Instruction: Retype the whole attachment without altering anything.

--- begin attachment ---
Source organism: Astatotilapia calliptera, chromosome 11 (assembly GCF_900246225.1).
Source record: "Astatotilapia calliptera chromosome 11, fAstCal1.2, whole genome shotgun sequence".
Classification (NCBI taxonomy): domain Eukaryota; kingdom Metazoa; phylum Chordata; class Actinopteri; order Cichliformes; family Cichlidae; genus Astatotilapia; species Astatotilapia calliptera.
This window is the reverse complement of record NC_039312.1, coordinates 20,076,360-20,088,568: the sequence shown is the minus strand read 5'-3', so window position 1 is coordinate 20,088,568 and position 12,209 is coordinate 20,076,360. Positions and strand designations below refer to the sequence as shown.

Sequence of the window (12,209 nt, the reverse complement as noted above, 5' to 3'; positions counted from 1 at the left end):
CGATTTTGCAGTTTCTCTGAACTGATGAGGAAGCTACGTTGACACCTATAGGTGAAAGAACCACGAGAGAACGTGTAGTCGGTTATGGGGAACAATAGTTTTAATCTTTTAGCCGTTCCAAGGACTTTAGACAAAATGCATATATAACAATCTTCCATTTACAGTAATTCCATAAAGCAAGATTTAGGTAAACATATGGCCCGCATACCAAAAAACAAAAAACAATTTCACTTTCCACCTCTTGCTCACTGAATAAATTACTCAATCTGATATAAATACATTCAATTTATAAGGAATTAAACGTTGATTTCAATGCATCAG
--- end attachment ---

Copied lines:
Source organism: Astatotilapia calliptera, chromosome 11 (assembly GCF_900246225.1).
Source record: "Astatotilapia calliptera chromosome 11, fAstCal1.2, whole genome shotgun sequence".
Classification (NCBI taxonomy): domain Eukaryota; kingdom Metazoa; phylum Chordata; class Actinopteri; order Cichliformes; family Cichlidae; genus Astatotilapia; species Astatotilapia calliptera.
This window is the reverse complement of record NC_039312.1, coordinates 20,076,360-20,088,568: the sequence shown is the minus strand read 5'-3', so window position 1 is coordinate 20,088,568 and position 12,209 is coordinate 20,076,360. Positions and strand designations below refer to the sequence as shown.

Sequence of the window (12,209 nt, the reverse complement as noted above, 5' to 3'; positions counted from 1 at the left end):
CGATTTTGCAGTTTCTCTGAACTGATGAGGAAGCTACGTTGACACCTATAGGTGAAAGAACCACGAGAGAACGTGTAGTCGGTTATGGGGAACAATAGTTTTAATCTTTTAGCCGTTCCAAGGACTTTAGACAAAATGCATATATAACAATCTTCCATTTACAGTAATTCCATAAAGCAAGATTTAGGTAAACATATGGCCCGCATACCAAAAAACAAAAAACAATTTCACTTTCCACCTCTTGCTCACTGAATAAATTACTCAATCTGATATAAATACATTCAATTTATAAGGAATTAAACGTTGATTTCAATGCATCAG